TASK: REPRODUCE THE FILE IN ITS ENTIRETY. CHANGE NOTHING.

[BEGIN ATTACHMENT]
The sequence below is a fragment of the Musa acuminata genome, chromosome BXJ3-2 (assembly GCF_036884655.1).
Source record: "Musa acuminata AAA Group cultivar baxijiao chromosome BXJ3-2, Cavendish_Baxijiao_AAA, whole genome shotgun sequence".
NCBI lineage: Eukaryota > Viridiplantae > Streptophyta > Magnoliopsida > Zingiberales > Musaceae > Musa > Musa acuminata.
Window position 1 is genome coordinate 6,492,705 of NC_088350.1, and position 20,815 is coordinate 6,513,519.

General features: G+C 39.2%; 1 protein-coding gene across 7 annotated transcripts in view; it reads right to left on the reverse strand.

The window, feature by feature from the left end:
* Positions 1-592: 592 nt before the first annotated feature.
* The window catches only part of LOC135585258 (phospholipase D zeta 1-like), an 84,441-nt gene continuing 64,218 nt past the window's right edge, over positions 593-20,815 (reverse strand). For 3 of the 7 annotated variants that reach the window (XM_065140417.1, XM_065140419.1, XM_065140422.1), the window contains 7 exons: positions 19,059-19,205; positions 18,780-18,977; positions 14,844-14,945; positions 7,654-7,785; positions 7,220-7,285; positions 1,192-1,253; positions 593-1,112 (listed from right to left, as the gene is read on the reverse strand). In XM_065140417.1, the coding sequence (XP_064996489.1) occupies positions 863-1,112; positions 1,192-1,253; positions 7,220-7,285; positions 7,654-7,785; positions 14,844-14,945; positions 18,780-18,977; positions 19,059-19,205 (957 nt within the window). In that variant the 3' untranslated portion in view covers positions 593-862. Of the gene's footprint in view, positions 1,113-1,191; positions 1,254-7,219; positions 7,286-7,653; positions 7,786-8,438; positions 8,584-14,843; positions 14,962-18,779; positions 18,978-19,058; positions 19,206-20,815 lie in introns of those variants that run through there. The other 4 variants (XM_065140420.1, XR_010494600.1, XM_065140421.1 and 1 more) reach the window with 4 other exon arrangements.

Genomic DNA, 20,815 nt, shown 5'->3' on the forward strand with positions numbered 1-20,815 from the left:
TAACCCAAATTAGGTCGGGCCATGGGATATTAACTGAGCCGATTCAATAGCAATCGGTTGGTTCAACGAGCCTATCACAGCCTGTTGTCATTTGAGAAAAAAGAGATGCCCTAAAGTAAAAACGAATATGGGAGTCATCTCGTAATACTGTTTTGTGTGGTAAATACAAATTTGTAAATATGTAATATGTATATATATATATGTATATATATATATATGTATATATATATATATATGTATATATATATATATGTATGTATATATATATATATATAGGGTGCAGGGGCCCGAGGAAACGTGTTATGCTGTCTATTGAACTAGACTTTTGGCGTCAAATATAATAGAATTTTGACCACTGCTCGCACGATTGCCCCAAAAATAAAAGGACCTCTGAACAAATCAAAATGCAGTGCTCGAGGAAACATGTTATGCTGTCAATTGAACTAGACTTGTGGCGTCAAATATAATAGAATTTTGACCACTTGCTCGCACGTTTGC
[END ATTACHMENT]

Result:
The sequence below is a fragment of the Musa acuminata genome, chromosome BXJ3-2 (assembly GCF_036884655.1).
Source record: "Musa acuminata AAA Group cultivar baxijiao chromosome BXJ3-2, Cavendish_Baxijiao_AAA, whole genome shotgun sequence".
NCBI lineage: Eukaryota > Viridiplantae > Streptophyta > Magnoliopsida > Zingiberales > Musaceae > Musa > Musa acuminata.
Window position 1 is genome coordinate 6,492,705 of NC_088350.1, and position 20,815 is coordinate 6,513,519.

General features: G+C 39.2%; 1 protein-coding gene across 7 annotated transcripts in view; it reads right to left on the reverse strand.

The window, feature by feature from the left end:
* Positions 1-592: 592 nt before the first annotated feature.
* The window catches only part of LOC135585258 (phospholipase D zeta 1-like), an 84,441-nt gene continuing 64,218 nt past the window's right edge, over positions 593-20,815 (reverse strand). For 3 of the 7 annotated variants that reach the window (XM_065140417.1, XM_065140419.1, XM_065140422.1), the window contains 7 exons: positions 19,059-19,205; positions 18,780-18,977; positions 14,844-14,945; positions 7,654-7,785; positions 7,220-7,285; positions 1,192-1,253; positions 593-1,112 (listed from right to left, as the gene is read on the reverse strand). In XM_065140417.1, the coding sequence (XP_064996489.1) occupies positions 863-1,112; positions 1,192-1,253; positions 7,220-7,285; positions 7,654-7,785; positions 14,844-14,945; positions 18,780-18,977; positions 19,059-19,205 (957 nt within the window). In that variant the 3' untranslated portion in view covers positions 593-862. Of the gene's footprint in view, positions 1,113-1,191; positions 1,254-7,219; positions 7,286-7,653; positions 7,786-8,438; positions 8,584-14,843; positions 14,962-18,779; positions 18,978-19,058; positions 19,206-20,815 lie in introns of those variants that run through there. The other 4 variants (XM_065140420.1, XR_010494600.1, XM_065140421.1 and 1 more) reach the window with 4 other exon arrangements.

Genomic DNA, 20,815 nt, shown 5'->3' on the forward strand with positions numbered 1-20,815 from the left:
TAACCCAAATTAGGTCGGGCCATGGGATATTAACTGAGCCGATTCAATAGCAATCGGTTGGTTCAACGAGCCTATCACAGCCTGTTGTCATTTGAGAAAAAAGAGATGCCCTAAAGTAAAAACGAATATGGGAGTCATCTCGTAATACTGTTTTGTGTGGTAAATACAAATTTGTAAATATGTAATATGTATATATATATATGTATATATATATATATGTATATATATATATATATGTATATATATATATATGTATGTATATATATATATATATAGGGTGCAGGGGCCCGAGGAAACGTGTTATGCTGTCTATTGAACTAGACTTTTGGCGTCAAATATAATAGAATTTTGACCACTGCTCGCACGATTGCCCCAAAAATAAAAGGACCTCTGAACAAATCAAAATGCAGTGCTCGAGGAAACATGTTATGCTGTCAATTGAACTAGACTTGTGGCGTCAAATATAATAGAATTTTGACCACTTGCTCGCACGTTTGC